Thursdays with Mike

By Brook


It is 7:15 when Mike arrives for the weekly podcast he records at my house aka Young Angels Network. His pizza is almost out of the oven, and I have one cold beer ready. A thirty-one-year-old guy shouldn’t have to do a podcast on an empty stomach after working all day.

He says the girls-- his high school co-hosts, aren’t going to be with him this time-- something about spring break.

The thing about Mike is that he does everything anyway, so he can fly solo. There is no engineer, no cameraperson, no producer, other than me, and I’m mostly a cheerleader.

I think I’ll sit beside him in the #1 co-host chair just to watch him in motion. Tonight I learn something about him that I thought was a pretty cool lesson in success. He always teaches me something.

This is the routine when he gets to the house. He whirls in, usually wearing a tie. I'm in slippers. I get a hug. He sits down at the desk. He unfurls the microphones, plugs stuff in, starts pulling audio clips from somewhere on line, checks on breaking news.

Tonight, I remind him about what I thought was the most important news of the day, which is that Taiwan has finally stopped allowing people to eat dogs. Yay.

He sets up his phone so he can broadcast on Facebook Live while he’s recording, prints out his notes, eats pizza, sips beer, checks levels and has a full-on conversation with me about the MOAB at the same time as he is talking to his followers on Facebook.

The only thing different about tonight is that I have our guest dog staying with us. Moose is a young, blonde Labrador. He is staying in the adjacent guest room, in the dark, unaccompanied, while his mommy is out shooting a documentaray. He likes lounging on the bed, in the pillows. He’s a good boy dog, but he doesn’t really understand the part about being quiet while recording is going on.

The start time of 8:15 arrives. Mike cues the intro music and starts the show. But there is something with the microphone that annoys him, an echo. So he stops. And restarts. And he does this three times all together, changing out microphones in mid-stream, mocking himself on screen, and charging ahead until he’s back on track.

I see that Moose has left the guest room and is now standing between us looking at the screen like he’s the producer, and I think, well, that’s cute and he’s a good boy.

Then Moose gets bored, and a little irritated that no one is telling him what a stunning dog he is, and he returns to the bedroom. Mike moves on to economics, and I’m hoping he’s going to get in the bit about Taiwan and the dogs, and I’m trying to dredge up a joke about a backstreet dish called “Dog Yar Hop,” and wonder if I can somehow get that in.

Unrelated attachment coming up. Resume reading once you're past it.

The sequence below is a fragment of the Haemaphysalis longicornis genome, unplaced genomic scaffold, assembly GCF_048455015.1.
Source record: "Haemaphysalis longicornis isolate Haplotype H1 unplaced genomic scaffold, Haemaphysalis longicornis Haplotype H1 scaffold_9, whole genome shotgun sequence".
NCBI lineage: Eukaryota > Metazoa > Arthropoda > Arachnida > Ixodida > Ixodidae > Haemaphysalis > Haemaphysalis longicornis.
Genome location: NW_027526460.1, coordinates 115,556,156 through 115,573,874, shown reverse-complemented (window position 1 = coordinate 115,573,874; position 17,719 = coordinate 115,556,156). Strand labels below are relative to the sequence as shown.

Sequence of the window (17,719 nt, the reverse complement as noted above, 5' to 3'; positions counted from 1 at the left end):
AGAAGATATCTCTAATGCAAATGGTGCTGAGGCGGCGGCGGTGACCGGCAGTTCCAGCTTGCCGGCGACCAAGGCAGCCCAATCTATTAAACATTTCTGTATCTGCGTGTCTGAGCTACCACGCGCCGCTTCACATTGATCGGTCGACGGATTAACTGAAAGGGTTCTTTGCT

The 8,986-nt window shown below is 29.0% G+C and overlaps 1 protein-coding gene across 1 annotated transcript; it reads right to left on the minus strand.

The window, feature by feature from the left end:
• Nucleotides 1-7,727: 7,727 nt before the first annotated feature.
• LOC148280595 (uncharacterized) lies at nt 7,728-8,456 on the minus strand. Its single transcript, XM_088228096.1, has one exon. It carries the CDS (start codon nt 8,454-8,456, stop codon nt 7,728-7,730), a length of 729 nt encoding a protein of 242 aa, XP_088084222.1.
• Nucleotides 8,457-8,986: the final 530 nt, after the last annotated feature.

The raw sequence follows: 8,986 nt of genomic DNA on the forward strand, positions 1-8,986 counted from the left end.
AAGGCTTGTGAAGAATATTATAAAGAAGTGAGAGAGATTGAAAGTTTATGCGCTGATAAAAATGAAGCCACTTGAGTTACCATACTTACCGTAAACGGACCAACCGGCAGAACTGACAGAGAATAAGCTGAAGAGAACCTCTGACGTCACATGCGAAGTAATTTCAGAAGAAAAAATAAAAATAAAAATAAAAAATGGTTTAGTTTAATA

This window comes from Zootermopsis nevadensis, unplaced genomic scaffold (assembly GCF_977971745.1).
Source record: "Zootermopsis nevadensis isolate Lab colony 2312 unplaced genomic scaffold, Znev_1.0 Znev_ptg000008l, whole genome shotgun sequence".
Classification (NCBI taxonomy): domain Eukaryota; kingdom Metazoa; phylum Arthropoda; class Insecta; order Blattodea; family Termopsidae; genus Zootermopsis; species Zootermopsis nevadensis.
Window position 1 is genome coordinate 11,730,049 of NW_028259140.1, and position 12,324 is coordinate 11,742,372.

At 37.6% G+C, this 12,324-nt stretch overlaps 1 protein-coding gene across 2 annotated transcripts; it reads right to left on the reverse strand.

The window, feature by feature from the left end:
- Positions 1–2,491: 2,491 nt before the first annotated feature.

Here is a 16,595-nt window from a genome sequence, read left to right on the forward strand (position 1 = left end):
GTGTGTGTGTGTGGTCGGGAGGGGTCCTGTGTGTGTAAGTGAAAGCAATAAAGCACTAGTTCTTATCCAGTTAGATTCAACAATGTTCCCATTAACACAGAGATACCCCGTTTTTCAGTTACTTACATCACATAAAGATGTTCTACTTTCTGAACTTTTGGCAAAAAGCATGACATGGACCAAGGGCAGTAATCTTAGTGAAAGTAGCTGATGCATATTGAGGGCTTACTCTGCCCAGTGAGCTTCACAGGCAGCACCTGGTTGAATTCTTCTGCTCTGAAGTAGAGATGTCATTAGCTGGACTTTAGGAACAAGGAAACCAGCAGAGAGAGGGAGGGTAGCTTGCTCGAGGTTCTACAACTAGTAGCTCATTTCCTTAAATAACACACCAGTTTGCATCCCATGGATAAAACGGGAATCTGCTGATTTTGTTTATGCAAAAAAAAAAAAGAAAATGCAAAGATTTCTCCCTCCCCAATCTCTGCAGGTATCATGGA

It’s just then that I hear a squeaking sound, sort of like a European siren, or the death throes of a rodent, and Mike snaps, “Can you shut that damn dog up,” and back in the microphone he says, “We’ve got a dog in the house,” and he laughs and riffs about our low-end, grass-roots “studio”.

Meanwhile, I fly to the guest room and fling myself on top of Moose like he’s a bomb, and I’m a first responder, and I pull the squeaking porpoise from his jaws. I feel bad that my hostessing didn’t include pawcuffing Moose to my bed.

Back in my seat, I’m calm again when all of a sudden, we get a caller on the Skype line. Mike and I look at each other. It has taken us forever to figure out how to get call-ins, and now we have one. Please like us, please like us.

Just for a second, Mike gets flustered as he remembers how the call in works. On the other end, the caller likes the show and tells Mike to keep on going, and we are both so happy to have a caller. One.

Finally as we near the end, to throw me a bone, Mike decides to drop in the bit about Taiwan, and I get to say something about how happy Moose will be now that he can travel in Taiwan without danger of being eaten.

Then it’s 9:15 and the show is over. As usual, Mike listens to the recording right away and criticizes the not-so-good stuff while I tell him he’s great and should run for office.

“You’re not scared to be perfect,” I say. “I learned that about you tonight, and that’s what your real talent is.”

“Yeah, that’s me,” he said. “I for sure know how to be not perfect,” but we’re both really happy about the show and the call-in and laugh. It is so happening.

I realize that the thing with Mike is that he likes to jump off cliffs for the sheer sport of it. He doesn’t know for sure if he is going to crash or fly, but either is okay with him, as long as he gets to jump. And he lets himself jump because he is always prepared with his facts. If the mechanics are less than perfect-- so what?

Note to self: Jump more. Be perfect less.

Sometimes Mike reminds me of Moose, which I love telling him. He hasn’t quite grown into his large paws but knows he is on the way to becoming a truly big dog-- meaning Mike is rapidly becoming a popular, young L.A. Democrat.

Tonight, I get a glimpse of where he’s going, even though he says he’s not candidate material because he's got a big mouth.

YA thinks otherwise, which is why we are so excited to sponsor Mike's trip to Sacramento for the California Young Democrats Convention.

Just had to share Thursday nights at my house and how grateful I am I get to spend them with Mike Riley. I learn something new about politics and life from him every week. Yours in peace, Brook Dougherty. Listen here: